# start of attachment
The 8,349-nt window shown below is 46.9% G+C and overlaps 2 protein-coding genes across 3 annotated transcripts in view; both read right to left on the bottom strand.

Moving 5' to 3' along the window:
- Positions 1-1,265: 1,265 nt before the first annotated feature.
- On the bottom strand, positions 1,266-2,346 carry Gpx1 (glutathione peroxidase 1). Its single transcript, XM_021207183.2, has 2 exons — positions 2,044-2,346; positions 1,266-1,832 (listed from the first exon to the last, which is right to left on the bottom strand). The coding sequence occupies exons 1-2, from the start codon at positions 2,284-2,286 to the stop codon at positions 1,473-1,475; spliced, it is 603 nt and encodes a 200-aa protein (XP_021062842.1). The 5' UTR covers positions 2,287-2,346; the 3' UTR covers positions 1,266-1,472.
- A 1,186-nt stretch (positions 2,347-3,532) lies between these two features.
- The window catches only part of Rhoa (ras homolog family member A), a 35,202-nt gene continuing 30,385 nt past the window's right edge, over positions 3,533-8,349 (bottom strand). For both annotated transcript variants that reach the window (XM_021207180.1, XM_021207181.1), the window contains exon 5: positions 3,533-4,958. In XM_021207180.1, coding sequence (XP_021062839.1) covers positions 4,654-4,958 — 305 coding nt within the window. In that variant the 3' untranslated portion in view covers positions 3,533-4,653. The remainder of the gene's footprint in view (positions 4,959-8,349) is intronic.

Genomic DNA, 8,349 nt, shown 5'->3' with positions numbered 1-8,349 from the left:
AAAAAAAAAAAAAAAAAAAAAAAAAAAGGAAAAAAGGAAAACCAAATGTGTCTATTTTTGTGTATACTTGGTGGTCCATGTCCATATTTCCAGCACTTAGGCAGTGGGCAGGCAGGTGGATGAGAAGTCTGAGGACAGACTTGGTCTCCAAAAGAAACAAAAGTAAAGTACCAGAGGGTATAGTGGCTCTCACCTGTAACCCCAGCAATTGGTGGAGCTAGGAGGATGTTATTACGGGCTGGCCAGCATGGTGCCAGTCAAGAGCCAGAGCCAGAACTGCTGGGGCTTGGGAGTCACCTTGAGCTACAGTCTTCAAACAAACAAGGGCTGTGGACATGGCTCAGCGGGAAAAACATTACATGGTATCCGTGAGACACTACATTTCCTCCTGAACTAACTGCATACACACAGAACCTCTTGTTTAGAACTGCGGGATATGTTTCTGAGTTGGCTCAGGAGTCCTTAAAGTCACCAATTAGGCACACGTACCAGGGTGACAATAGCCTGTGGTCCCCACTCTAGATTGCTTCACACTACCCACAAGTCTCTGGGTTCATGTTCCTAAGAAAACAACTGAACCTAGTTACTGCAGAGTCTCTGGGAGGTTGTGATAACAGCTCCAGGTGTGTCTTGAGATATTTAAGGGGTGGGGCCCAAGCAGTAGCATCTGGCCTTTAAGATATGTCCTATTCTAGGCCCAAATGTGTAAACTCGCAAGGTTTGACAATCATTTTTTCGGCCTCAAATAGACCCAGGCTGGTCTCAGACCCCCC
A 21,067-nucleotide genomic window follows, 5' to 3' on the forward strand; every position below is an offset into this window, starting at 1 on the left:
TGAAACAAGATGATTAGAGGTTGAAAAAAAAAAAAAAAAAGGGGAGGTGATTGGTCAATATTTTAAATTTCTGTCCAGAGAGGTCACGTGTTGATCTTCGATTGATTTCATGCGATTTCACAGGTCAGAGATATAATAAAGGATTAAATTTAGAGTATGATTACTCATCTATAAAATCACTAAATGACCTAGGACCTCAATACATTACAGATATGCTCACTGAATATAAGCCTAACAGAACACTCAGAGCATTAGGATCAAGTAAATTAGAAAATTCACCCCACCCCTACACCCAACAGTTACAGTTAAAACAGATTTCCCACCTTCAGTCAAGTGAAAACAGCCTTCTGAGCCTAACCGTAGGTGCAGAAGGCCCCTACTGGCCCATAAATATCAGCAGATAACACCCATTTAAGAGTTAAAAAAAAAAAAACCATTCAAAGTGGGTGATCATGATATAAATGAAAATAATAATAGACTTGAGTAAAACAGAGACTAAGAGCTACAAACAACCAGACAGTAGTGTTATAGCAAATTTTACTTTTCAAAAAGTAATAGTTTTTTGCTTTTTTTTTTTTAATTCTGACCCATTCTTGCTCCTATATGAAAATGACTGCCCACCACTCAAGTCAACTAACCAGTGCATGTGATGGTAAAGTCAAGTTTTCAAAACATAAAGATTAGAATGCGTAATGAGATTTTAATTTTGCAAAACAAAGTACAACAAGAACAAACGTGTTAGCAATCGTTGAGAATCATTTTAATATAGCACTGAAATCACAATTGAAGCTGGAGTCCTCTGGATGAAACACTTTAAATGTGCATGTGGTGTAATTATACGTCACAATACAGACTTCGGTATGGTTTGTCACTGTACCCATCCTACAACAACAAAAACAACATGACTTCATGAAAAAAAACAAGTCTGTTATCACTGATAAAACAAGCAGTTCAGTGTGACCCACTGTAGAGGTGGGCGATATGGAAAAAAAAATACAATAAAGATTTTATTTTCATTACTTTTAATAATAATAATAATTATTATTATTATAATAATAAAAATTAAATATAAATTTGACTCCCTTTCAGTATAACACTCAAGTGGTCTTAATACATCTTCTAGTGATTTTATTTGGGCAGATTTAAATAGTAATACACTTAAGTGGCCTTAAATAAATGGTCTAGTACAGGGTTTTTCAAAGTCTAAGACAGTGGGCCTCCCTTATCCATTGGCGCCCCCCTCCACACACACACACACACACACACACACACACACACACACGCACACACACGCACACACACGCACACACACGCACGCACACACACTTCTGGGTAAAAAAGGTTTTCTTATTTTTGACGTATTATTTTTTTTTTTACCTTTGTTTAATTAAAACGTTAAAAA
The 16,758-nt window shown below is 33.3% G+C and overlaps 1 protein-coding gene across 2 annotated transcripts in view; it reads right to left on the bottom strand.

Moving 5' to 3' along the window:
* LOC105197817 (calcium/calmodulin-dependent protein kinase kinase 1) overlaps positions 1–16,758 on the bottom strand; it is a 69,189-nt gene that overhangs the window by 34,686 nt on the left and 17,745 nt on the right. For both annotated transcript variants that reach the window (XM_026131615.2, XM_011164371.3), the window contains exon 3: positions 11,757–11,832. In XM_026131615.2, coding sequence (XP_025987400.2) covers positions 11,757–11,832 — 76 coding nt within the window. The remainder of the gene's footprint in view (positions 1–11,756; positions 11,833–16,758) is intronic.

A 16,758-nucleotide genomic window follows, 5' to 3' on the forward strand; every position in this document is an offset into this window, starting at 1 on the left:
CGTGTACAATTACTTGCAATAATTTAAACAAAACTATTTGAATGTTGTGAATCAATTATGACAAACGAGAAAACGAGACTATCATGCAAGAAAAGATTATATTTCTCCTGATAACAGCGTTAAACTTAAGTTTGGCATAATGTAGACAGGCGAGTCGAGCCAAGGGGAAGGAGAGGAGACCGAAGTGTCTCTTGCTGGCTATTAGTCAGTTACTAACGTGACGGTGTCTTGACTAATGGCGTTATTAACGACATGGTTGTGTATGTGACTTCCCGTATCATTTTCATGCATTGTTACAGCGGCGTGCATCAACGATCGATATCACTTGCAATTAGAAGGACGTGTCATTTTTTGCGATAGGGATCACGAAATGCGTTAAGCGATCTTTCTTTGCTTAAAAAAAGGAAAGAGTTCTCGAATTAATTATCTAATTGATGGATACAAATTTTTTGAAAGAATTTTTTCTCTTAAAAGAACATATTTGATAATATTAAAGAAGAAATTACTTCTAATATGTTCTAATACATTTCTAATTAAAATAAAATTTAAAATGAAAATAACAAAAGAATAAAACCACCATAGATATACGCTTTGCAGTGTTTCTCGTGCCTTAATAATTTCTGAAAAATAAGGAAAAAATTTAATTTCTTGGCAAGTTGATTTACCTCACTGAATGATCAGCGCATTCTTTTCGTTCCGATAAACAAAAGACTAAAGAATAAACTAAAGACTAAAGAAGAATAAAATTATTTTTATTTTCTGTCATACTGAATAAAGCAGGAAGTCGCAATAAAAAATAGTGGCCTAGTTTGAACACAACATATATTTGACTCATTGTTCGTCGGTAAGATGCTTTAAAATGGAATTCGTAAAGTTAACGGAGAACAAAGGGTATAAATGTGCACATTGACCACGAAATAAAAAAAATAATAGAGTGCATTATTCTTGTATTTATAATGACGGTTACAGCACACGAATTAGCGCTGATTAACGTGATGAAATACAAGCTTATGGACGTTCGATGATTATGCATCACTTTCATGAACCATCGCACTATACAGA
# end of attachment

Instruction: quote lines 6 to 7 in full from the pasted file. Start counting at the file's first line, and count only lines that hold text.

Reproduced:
- The window catches only part of Rhoa (ras homolog family member A), a 35,202-nt gene continuing 30,385 nt past the window's right edge, over positions 3,533-8,349 (bottom strand). For both annotated transcript variants that reach the window (XM_021207180.1, XM_021207181.1), the window contains exon 5: positions 3,533-4,958. In XM_021207180.1, coding sequence (XP_021062839.1) covers positions 4,654-4,958 — 305 coding nt within the window. In that variant the 3' untranslated portion in view covers positions 3,533-4,653. The remainder of the gene's footprint in view (positions 4,959-8,349) is intronic.

Genomic DNA, 8,349 nt, shown 5'->3' with positions numbered 1-8,349 from the left: